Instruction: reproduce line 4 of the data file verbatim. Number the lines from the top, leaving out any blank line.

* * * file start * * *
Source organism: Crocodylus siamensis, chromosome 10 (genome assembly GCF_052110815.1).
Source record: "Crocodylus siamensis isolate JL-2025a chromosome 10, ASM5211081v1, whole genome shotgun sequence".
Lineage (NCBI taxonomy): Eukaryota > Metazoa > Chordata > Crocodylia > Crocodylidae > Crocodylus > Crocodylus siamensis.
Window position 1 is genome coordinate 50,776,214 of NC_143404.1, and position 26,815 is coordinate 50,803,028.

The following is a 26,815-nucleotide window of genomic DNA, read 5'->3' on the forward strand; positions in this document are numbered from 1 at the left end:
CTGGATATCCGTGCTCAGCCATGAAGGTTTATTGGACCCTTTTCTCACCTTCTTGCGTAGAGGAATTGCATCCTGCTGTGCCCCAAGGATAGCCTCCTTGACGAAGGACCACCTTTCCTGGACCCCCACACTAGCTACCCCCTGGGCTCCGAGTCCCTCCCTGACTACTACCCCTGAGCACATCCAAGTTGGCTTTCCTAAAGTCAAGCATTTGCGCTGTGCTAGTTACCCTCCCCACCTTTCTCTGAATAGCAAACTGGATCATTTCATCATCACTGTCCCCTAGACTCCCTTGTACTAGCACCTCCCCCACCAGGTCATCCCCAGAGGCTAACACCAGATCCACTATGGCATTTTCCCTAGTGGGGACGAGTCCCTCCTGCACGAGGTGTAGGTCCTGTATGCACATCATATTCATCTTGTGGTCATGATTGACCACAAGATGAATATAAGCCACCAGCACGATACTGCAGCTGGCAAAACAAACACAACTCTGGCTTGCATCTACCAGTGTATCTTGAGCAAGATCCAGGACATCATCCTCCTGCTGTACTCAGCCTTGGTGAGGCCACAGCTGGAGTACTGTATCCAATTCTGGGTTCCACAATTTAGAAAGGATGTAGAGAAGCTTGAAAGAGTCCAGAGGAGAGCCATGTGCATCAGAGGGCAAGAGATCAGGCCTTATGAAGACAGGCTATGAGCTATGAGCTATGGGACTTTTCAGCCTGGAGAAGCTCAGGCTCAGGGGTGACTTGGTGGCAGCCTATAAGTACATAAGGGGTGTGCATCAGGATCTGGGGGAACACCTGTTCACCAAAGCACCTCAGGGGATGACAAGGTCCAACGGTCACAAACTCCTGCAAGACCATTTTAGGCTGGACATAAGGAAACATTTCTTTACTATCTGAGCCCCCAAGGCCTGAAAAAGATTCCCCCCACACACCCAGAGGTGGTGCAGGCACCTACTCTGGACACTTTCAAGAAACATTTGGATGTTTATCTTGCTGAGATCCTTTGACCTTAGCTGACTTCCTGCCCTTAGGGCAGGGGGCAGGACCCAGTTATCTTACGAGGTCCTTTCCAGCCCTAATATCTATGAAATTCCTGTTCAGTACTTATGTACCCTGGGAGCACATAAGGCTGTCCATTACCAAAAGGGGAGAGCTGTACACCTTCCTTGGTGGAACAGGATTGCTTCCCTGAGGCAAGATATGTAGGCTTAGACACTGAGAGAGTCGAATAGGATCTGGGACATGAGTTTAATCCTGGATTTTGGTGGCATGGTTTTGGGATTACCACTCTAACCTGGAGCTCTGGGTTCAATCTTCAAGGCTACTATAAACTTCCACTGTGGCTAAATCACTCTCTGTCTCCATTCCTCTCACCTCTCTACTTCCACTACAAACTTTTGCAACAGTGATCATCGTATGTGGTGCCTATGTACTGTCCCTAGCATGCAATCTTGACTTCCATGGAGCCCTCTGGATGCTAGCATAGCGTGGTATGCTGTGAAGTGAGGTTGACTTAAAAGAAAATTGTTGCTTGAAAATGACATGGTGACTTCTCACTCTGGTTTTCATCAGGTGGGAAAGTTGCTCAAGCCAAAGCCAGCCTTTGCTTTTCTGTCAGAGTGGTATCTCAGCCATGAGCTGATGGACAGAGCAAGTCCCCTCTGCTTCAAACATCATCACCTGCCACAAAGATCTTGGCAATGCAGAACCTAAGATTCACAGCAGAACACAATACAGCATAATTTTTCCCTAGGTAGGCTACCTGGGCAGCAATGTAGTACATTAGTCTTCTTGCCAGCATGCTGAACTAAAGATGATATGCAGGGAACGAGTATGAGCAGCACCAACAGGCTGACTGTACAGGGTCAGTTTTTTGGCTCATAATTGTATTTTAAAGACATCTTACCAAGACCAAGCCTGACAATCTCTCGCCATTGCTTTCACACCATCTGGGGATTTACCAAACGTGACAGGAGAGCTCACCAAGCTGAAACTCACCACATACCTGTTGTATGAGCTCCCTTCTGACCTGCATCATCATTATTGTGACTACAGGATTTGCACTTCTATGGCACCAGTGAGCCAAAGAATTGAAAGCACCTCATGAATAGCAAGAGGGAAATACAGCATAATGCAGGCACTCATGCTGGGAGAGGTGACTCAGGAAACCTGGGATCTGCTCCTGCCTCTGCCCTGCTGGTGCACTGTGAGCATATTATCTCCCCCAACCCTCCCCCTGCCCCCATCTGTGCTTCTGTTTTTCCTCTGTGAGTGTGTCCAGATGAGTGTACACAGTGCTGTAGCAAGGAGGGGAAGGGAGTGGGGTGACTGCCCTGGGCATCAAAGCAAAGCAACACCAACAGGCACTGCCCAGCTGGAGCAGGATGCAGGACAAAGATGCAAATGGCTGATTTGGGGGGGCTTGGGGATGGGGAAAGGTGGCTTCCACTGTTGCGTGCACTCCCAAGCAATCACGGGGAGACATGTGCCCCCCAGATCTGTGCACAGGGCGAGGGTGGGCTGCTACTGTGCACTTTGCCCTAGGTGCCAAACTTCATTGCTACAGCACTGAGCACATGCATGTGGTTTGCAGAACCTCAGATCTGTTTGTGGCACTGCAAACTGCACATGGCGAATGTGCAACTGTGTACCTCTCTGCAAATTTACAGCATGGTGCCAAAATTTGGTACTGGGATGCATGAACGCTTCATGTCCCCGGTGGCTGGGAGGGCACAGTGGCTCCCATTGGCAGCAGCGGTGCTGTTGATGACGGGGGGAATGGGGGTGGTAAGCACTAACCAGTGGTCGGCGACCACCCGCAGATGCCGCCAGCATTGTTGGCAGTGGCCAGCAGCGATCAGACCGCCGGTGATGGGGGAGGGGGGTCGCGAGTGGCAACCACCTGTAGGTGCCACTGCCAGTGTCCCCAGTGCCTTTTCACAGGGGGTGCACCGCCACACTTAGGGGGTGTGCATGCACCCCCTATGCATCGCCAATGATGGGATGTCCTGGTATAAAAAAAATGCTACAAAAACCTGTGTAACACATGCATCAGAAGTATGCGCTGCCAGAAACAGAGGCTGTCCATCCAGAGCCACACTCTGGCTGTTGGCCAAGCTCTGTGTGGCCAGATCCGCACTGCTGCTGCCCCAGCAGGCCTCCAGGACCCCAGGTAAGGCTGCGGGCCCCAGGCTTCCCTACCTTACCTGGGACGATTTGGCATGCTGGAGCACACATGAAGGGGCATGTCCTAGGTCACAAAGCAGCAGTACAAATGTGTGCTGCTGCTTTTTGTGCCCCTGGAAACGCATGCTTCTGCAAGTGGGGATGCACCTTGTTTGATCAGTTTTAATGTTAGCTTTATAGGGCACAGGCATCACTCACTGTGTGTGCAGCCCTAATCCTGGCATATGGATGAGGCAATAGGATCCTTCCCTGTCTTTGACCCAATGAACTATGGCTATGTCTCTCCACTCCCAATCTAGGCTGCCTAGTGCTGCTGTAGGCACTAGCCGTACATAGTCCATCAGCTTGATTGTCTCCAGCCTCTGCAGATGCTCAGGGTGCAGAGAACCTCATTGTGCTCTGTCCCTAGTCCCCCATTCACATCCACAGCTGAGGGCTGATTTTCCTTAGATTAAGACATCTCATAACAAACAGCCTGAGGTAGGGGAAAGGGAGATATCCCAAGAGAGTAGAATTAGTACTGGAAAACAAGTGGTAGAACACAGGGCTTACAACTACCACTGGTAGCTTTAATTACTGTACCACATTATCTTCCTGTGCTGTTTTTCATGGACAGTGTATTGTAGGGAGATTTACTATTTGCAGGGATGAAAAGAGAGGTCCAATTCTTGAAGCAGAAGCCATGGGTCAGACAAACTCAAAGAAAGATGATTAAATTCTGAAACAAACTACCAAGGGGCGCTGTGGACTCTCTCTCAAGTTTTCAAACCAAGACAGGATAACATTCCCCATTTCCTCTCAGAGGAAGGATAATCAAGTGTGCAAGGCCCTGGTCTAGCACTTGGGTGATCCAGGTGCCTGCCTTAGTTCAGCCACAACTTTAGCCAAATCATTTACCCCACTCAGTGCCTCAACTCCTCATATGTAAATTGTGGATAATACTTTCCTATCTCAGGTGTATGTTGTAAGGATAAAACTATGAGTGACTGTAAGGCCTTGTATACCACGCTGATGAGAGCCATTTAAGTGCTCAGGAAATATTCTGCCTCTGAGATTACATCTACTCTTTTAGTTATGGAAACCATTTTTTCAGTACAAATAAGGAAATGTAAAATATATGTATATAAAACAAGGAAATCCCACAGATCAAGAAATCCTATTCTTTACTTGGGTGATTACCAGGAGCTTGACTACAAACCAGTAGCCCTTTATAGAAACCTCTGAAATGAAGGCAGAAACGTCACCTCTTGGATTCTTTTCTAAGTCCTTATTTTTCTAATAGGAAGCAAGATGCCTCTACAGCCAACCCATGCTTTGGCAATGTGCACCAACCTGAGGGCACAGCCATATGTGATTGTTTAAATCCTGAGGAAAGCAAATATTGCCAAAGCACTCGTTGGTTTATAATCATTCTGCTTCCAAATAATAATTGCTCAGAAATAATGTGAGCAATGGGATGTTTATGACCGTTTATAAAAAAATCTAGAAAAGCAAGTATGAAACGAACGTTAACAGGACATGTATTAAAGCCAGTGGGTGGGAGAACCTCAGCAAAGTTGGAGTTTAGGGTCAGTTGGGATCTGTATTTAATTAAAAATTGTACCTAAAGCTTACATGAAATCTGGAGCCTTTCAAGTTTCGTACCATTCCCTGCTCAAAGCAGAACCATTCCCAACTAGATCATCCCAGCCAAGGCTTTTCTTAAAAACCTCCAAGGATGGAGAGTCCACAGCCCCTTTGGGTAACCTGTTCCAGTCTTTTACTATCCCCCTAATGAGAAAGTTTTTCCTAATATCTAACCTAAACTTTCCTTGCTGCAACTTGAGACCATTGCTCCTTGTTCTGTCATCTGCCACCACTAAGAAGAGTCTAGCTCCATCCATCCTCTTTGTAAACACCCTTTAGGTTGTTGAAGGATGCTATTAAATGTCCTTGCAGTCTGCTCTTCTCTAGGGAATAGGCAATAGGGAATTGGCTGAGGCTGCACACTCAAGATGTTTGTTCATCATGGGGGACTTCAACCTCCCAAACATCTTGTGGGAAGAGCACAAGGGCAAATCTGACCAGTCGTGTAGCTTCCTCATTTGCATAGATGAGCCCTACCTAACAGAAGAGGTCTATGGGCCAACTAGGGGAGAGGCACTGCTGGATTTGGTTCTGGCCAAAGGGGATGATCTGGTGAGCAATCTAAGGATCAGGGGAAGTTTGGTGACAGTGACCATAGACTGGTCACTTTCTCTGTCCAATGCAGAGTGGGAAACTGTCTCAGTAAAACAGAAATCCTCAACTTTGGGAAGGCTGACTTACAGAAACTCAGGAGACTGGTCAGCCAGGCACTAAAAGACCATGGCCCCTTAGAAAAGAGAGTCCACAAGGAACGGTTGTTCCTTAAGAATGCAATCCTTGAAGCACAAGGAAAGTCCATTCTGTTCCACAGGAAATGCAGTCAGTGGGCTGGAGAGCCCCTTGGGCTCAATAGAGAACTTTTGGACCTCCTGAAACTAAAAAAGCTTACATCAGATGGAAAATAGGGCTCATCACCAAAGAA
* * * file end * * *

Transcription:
Window position 1 is genome coordinate 50,776,214 of NC_143404.1, and position 26,815 is coordinate 50,803,028.